Life gave me a subtle nudge this week. Okay, more of a 2×4 upside the head.
Last week was pretty stressful around the office, and I certainly was feeling the effects throughout my life by the end of the week (I can neither confirm nor deny that I yelled at the cat for nagging me about food when I got home).
And seeing how horribly things went in football for my two favorite teams (Carolina and Pittsburgh) and that my prediction that Detroit could upset Atlanta came up inches short on a controversial ending, then Sunday didn’t help me feel any better.
Then came Monday when I awoke with two noticeable issues. One, someone with a cement truck had stopped and delivered a load to my sinuses; and two, someone was doing odd things to my voodoo doll again.
Yep, my head and ears were so clogged I could barely hear anything, but that took a backseat to the fascinating sideshow that was my left leg moving all by itself. I sat on the couch and watched it twitch and bounce — a sign that either I was secretly a marionette or the ol’ sciatica was flaring up.
Sometimes life reminds you that you need to stop and smell the roses. Or in my case, look at them out the window because I could neither walk out to the roses, nor smell anything.
Life lessons aren’t like grade school. You don’t learn something once and it sticks with you forever. I know dog is spelled D-O-G and 2+2 = 4. But remembering to take time to appreciate life has to be relearned over and over.
In my previous job I traveled often. I made a point of trying to find something interesting about the city to explore when I visited.
On my first trip to San Diego I made time to visit the world-famous zoo and shot three rolls of films (yes, I was still holding onto 35mm). In Las Vegas I toured some casinos and caught a couple of shows. I played on a Florida golf course built within a wildlife preserve.
In San Francisco I wanted to catch a baseball game in Candlestick Park. Unfortunately, when I took the job, that was late in the last season of that old park, and the team moved to a new field for 2001.
That year was the start of Barry Bonds’ HGH era for the Giants. He won four straight MVP awards; he broke the record for most walks in a season, then did it again twice more; and he broke the single-season home run record. There was no way anyone could get tickets then. People were buying out seats months in advance.
The best I could do was have dinner at the 24 Restaurant at Willie Mays Plaza, named for Bonds’ godfather.
Of course sometimes my desire to experience new things overrides my common sense.
Since I was in San Francisco, I decided I wanted to explore the city. I grabbed my camera and a couple of rolls of film and went walking. Let me point out that San Francisco doesn’t have flat ground. Everything is built on a slant. For four hours I walked up and down hills to take photos of interesting buildings, cornices and even gargoyles.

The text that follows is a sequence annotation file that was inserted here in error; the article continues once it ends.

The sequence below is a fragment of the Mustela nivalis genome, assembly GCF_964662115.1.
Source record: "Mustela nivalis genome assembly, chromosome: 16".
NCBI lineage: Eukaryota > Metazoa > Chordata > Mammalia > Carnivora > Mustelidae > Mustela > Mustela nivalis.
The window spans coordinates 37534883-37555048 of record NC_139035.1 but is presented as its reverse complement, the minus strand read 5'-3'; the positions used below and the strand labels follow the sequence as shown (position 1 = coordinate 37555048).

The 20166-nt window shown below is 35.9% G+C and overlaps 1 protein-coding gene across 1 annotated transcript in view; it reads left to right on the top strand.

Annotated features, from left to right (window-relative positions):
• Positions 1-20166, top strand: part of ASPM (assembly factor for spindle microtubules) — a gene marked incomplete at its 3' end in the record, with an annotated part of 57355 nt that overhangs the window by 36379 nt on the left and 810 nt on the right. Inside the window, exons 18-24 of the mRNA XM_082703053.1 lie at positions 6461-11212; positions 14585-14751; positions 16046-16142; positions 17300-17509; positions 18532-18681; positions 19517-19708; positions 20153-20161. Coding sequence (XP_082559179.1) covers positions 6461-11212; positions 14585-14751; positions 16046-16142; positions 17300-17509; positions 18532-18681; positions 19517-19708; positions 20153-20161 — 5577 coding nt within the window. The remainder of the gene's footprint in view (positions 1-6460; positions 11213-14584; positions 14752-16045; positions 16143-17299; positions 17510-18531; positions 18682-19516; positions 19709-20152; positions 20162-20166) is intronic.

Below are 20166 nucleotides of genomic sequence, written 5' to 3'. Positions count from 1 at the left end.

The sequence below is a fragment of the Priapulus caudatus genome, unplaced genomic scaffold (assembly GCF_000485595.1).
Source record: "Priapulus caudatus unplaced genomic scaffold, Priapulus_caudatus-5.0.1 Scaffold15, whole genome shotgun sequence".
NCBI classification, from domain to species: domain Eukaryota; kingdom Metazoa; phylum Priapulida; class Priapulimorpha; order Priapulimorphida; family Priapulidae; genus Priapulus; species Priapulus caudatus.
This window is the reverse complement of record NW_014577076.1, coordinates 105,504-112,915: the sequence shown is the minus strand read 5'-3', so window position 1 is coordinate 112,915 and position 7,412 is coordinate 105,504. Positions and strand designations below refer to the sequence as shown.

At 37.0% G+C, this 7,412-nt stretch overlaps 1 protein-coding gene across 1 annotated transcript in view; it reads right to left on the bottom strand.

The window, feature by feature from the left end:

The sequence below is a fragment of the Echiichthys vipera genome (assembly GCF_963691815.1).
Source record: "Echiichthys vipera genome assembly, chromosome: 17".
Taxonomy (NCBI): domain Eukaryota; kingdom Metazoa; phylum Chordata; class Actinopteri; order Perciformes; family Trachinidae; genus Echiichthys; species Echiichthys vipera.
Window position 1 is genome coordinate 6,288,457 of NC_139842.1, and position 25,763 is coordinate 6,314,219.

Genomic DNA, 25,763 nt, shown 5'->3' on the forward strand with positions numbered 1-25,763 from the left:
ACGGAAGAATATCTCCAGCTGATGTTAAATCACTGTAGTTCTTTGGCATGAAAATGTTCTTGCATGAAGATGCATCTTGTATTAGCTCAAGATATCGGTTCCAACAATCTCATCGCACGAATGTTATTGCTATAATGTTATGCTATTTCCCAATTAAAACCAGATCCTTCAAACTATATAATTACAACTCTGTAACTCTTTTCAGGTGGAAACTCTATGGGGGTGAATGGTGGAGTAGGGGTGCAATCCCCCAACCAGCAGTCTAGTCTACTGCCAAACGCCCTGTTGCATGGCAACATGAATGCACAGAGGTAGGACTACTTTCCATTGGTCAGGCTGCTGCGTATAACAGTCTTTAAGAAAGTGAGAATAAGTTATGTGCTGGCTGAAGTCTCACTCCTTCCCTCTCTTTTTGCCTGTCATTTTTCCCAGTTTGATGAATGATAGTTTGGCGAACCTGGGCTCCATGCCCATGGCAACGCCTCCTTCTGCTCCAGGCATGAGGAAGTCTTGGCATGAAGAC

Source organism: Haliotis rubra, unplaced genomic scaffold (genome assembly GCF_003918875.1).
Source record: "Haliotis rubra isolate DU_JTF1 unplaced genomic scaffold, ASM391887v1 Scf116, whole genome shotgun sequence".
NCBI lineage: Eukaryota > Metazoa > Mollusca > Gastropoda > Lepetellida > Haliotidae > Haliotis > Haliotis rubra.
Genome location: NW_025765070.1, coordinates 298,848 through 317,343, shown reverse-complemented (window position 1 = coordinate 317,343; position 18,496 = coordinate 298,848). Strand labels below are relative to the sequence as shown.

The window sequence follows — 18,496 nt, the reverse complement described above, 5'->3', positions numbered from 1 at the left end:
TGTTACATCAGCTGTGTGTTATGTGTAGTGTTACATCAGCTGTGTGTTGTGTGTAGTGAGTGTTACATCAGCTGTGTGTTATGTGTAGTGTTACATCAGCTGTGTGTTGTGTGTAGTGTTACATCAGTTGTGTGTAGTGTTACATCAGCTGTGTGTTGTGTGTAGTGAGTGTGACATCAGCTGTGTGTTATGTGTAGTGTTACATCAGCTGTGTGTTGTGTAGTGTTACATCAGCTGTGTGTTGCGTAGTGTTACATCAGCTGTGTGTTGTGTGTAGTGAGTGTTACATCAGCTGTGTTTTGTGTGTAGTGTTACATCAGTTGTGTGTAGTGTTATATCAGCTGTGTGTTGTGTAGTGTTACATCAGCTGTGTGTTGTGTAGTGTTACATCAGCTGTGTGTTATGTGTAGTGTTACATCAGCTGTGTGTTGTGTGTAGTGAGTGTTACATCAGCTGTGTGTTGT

I had a great time, but when I woke up the next morning I could feel the effects of those hours hiking the hills. My feet hurt, but that was nothing compared to my calves and thighs. And that was just in time to walk 10 floors of the San Francisco Mart building.
My coworker and I arrived at The Mart the next morning to find about 100 people crowded around a bank of four elevators waiting to go up.
“We’ll be here all day,” said my friend. “Come on, we’ll take the stairs.”
Okay, no problem. I can wince and grimace up a flight of stairs.
Oh no, I didn’t realize who I was dealing with. You see, my new coworker’s hobby wasn’t pushing the shutter-release button on a camera. It was rock climbing. Not just hiking through the woods, but “look at me going up the side of this cliff face” rock climbing. Sure, I was 28 and he was 43, but there was no comparison on who was in the best physical condition.
My friend didn’t want to walk up to the second floor; no, he wanted to walk all the way to the 10th floor of The Mart and then work our way down floor by floor. Oh heck no. By the fifth floor, I was wiped out. And mind you it wasn’t even 9 a.m. yet, and there was still the whole day to go.
Nothing makes a good first impression like interviewing a person while trying not to look constipated. Then repeat that for eight hours.
My next business trip after that was to Tupelo, Mississippi, the birthplace of Elvis.
In Tupelo, there really isn’t much of anything to do after hours, but at least the business leaders knew that.
On Friday night, V.M. Cleveland would throw a big catfish fry, and for a Surry County boy like me, that sounded just dandy. I asked V.M. what the initials stood for, and he said that if you asked his employees, they would say “Vlad the Merciless,” but he always seemed pleasant to me.
Entertainment was provided via an industry jam band. V.M. invited folks to bring a guitar or bass or harmonica and join in on stage. I got to kick back, eat some catfish and listen to a mix of blues and classic rock. It was wonderful, and I would get to experience this twice a year for the next five or six years.
When I talk about travel with people, I can name several cities in the U.S. I’ve seen. I can mention that I’ve been to different cities in Canada or that I’ve been to Spain.
But when they ask me for my favorite spot, they are always surprised when I say Tupelo. And I say, “You never had the catfish.”
Jeff is the news editor and can be reached at 415-4692.